- © 2014 by the Seismological Society of America
Online Material: Tables of OIINK catalog information and focal mechanisms.
Although far away from active plate boundaries, continental interiors are seismically active and include significant seismic zones (Sykes, 1978). The best known of these zones in the central United States is the New Madrid seismic zone (NMSZ; Nuttli, 1973a, 1983). The NMSZ has been a particular focus of attention for seismic studies in the central United States due to the three large Mw>7.0 earthquakes in 1811–1812 (e.g., Nuttli, 1973a; Dunn et al., 2010; Page and Hough, 2014). However, there is evidence of significant potential for large earthquakes outside the NMSZ, such as in the Wabash Valley seismic zone (WVSZ; Nuttli, 1979; Obermeier et al., 1991; Munson et al., 1992; Pavlis et al., 2002; Herrmann et al., 2008; Yang et al., 2009; Hamburger et al., 2011), the region near Marianna, Arkansas, southwest of the NMSZ (Tuttle et al., 2006), the region around the Meers fault, southwestern Oklahoma (e.g., Luza et al., 1987; Kelson and Swan, 1990), and the region northwest of the NMSZ around the Ste. Genevieve fault zone (Heinrich, 1937, 1949; Nuttli, 1973b).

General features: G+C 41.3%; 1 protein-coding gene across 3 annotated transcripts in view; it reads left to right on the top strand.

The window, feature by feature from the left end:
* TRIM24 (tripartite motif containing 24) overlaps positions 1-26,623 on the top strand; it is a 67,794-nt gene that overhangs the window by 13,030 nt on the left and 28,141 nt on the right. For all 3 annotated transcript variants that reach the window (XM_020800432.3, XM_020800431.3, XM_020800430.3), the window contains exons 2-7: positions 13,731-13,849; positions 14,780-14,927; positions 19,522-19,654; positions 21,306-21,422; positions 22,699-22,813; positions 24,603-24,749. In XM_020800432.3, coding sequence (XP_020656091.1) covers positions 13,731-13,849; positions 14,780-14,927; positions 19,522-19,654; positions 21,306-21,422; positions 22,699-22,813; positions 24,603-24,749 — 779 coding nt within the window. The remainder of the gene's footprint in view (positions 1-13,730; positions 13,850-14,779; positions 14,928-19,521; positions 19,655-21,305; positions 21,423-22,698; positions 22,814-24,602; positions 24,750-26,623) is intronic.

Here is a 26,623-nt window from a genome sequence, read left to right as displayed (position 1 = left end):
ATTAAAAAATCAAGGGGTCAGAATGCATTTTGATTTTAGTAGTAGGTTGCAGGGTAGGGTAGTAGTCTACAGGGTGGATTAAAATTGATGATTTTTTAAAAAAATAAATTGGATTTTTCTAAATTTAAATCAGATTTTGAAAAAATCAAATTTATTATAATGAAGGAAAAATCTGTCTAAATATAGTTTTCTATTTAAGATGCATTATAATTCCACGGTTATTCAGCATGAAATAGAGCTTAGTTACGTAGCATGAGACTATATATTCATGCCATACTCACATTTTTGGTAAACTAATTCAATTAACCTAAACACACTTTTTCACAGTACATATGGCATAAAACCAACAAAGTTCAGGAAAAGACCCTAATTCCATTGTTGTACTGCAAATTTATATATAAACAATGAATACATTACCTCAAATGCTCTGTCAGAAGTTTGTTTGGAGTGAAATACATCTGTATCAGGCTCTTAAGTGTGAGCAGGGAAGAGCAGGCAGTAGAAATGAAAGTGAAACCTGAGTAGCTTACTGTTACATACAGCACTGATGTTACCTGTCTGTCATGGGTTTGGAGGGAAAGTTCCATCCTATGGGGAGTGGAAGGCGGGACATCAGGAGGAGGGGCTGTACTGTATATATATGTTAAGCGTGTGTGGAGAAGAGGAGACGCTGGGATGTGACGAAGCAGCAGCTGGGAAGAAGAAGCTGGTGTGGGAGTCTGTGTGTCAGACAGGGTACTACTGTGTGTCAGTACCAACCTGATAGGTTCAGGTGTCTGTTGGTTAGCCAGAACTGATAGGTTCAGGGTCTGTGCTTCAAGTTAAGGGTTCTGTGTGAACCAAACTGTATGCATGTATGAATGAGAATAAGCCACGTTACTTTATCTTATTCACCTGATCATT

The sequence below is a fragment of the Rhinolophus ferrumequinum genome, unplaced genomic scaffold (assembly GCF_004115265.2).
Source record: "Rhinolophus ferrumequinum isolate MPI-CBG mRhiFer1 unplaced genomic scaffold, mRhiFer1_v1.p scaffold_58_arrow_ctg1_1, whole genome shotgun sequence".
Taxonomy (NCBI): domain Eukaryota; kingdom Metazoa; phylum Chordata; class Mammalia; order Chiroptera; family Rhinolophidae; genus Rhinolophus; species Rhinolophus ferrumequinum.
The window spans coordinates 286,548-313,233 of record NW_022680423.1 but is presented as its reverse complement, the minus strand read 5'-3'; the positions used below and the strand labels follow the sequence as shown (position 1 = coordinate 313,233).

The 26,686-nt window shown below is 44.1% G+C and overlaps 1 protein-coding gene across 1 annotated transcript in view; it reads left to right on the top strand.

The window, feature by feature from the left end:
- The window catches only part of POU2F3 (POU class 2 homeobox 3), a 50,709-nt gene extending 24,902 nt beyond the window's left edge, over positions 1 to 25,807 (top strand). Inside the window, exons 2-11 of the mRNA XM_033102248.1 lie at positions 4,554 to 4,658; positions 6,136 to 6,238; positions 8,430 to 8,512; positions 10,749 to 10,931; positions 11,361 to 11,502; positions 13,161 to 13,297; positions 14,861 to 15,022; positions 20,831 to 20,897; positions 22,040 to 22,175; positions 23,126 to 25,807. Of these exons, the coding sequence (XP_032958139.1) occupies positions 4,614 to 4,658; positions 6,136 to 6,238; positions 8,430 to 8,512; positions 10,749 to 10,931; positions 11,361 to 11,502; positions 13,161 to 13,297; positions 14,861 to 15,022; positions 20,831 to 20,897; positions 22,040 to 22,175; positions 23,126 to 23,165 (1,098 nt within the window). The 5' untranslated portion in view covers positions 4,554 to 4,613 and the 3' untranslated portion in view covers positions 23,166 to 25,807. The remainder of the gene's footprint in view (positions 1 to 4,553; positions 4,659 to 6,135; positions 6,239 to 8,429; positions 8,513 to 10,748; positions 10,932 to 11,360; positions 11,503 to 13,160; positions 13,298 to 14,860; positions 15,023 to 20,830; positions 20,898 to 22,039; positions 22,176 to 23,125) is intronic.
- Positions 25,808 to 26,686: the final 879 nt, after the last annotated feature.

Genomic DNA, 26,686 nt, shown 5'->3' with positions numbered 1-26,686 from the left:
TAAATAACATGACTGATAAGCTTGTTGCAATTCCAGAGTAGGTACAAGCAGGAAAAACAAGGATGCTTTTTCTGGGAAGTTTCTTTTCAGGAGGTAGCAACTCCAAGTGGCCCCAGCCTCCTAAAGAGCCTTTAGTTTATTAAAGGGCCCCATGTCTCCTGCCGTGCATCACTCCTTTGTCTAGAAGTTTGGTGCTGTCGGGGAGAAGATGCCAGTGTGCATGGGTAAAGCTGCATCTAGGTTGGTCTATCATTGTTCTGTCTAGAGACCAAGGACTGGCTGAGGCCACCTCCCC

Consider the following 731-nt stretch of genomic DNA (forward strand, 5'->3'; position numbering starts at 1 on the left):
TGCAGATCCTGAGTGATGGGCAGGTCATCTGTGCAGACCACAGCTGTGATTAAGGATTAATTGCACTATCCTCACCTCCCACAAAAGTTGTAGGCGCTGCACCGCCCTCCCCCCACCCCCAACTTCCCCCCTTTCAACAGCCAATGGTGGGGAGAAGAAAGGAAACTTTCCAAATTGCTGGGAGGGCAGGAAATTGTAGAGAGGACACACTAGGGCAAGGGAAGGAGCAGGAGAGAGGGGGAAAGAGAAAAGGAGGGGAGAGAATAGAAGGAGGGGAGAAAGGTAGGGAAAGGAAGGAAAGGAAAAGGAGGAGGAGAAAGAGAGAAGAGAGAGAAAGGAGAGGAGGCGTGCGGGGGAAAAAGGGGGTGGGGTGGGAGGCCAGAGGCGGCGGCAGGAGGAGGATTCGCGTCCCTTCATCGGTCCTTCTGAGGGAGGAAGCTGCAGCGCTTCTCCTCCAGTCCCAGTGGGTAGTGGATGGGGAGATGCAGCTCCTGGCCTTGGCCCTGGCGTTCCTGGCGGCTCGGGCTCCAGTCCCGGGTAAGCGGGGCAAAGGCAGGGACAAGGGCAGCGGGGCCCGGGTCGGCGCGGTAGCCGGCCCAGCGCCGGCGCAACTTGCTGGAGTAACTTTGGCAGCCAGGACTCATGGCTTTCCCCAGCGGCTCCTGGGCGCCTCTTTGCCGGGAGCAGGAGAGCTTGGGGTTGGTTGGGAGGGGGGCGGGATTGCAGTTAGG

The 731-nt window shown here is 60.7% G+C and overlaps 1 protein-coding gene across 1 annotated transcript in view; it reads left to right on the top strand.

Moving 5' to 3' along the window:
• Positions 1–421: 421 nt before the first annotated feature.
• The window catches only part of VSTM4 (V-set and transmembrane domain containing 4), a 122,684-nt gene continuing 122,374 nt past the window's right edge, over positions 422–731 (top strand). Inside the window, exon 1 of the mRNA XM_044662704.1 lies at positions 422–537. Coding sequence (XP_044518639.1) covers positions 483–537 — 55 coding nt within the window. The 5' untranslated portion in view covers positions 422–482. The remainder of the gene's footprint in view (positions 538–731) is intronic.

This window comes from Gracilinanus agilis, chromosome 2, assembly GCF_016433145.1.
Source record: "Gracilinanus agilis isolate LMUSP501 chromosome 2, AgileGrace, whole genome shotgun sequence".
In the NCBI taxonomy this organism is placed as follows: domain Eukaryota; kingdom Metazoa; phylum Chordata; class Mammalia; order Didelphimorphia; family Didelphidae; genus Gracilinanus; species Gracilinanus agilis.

This study focuses on what we refer to as the Ste. Genevieve seismic zone (SGSZ), the seismically active region associated with the Ste. Genevieve fault zone (Fig. 1). The Ste. Genevieve fault zone is one of the northwest‐trending fault systems that cut across southwestern Illinois and eastern Missouri (Nelson, 1995; Marshak and Paulsen, 1996, 1997). It has been mapped for approximately 190 km along strike from the northeastern flank of the Ozark dome in southeastern Missouri into southwestern Illinois (Fig. 1) (Nelson and Lumm, 1985; Nelson, 1995; Harrison and Schultz, 2002).